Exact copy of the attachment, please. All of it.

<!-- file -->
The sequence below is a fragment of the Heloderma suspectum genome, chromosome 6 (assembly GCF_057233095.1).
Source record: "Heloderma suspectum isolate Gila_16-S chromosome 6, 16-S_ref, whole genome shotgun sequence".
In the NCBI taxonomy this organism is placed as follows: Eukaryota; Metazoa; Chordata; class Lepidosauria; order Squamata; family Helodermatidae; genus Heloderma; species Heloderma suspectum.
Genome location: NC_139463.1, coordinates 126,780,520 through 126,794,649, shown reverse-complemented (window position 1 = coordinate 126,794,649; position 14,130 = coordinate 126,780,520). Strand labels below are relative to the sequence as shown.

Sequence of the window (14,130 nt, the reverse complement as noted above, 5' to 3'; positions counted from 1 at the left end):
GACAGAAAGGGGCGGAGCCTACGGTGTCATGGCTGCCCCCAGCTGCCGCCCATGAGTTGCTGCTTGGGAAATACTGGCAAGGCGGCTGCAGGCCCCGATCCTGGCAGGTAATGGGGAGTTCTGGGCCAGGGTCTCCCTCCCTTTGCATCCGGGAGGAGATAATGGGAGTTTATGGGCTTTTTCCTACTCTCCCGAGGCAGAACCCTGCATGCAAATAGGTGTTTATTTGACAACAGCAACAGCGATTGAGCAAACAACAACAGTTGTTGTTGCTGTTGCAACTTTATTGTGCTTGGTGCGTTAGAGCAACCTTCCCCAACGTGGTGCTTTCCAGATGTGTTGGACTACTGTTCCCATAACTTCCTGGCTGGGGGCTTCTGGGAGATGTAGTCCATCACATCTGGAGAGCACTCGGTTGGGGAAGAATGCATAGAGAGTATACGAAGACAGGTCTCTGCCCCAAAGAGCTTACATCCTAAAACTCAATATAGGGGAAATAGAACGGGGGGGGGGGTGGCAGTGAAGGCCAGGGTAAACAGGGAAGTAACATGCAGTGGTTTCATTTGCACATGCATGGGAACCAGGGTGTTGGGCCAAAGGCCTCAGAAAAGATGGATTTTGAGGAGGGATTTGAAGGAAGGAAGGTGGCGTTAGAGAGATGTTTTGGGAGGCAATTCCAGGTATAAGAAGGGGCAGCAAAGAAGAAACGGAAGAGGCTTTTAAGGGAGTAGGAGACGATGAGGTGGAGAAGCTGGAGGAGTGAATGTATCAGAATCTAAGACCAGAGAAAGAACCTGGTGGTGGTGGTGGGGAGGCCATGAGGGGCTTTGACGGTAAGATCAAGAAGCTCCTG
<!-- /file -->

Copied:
The sequence below is a fragment of the Heloderma suspectum genome, chromosome 6 (assembly GCF_057233095.1).
Source record: "Heloderma suspectum isolate Gila_16-S chromosome 6, 16-S_ref, whole genome shotgun sequence".
In the NCBI taxonomy this organism is placed as follows: Eukaryota; Metazoa; Chordata; class Lepidosauria; order Squamata; family Helodermatidae; genus Heloderma; species Heloderma suspectum.
Genome location: NC_139463.1, coordinates 126,780,520 through 126,794,649, shown reverse-complemented (window position 1 = coordinate 126,794,649; position 14,130 = coordinate 126,780,520). Strand labels below are relative to the sequence as shown.

Sequence of the window (14,130 nt, the reverse complement as noted above, 5' to 3'; positions counted from 1 at the left end):
GACAGAAAGGGGCGGAGCCTACGGTGTCATGGCTGCCCCCAGCTGCCGCCCATGAGTTGCTGCTTGGGAAATACTGGCAAGGCGGCTGCAGGCCCCGATCCTGGCAGGTAATGGGGAGTTCTGGGCCAGGGTCTCCCTCCCTTTGCATCCGGGAGGAGATAATGGGAGTTTATGGGCTTTTTCCTACTCTCCCGAGGCAGAACCCTGCATGCAAATAGGTGTTTATTTGACAACAGCAACAGCGATTGAGCAAACAACAACAGTTGTTGTTGCTGTTGCAACTTTATTGTGCTTGGTGCGTTAGAGCAACCTTCCCCAACGTGGTGCTTTCCAGATGTGTTGGACTACTGTTCCCATAACTTCCTGGCTGGGGGCTTCTGGGAGATGTAGTCCATCACATCTGGAGAGCACTCGGTTGGGGAAGAATGCATAGAGAGTATACGAAGACAGGTCTCTGCCCCAAAGAGCTTACATCCTAAAACTCAATATAGGGGAAATAGAACGGGGGGGGGGGTGGCAGTGAAGGCCAGGGTAAACAGGGAAGTAACATGCAGTGGTTTCATTTGCACATGCATGGGAACCAGGGTGTTGGGCCAAAGGCCTCAGAAAAGATGGATTTTGAGGAGGGATTTGAAGGAAGGAAGGTGGCGTTAGAGAGATGTTTTGGGAGGCAATTCCAGGTATAAGAAGGGGCAGCAAAGAAGAAACGGAAGAGGCTTTTAAGGGAGTAGGAGACGATGAGGTGGAGAAGCTGGAGGAGTGAATGTATCAGAATCTAAGACCAGAGAAAGAACCTGGTGGTGGTGGTGGGGAGGCCATGAGGGGCTTTGACGGTAAGATCAAGAAGCTCCTG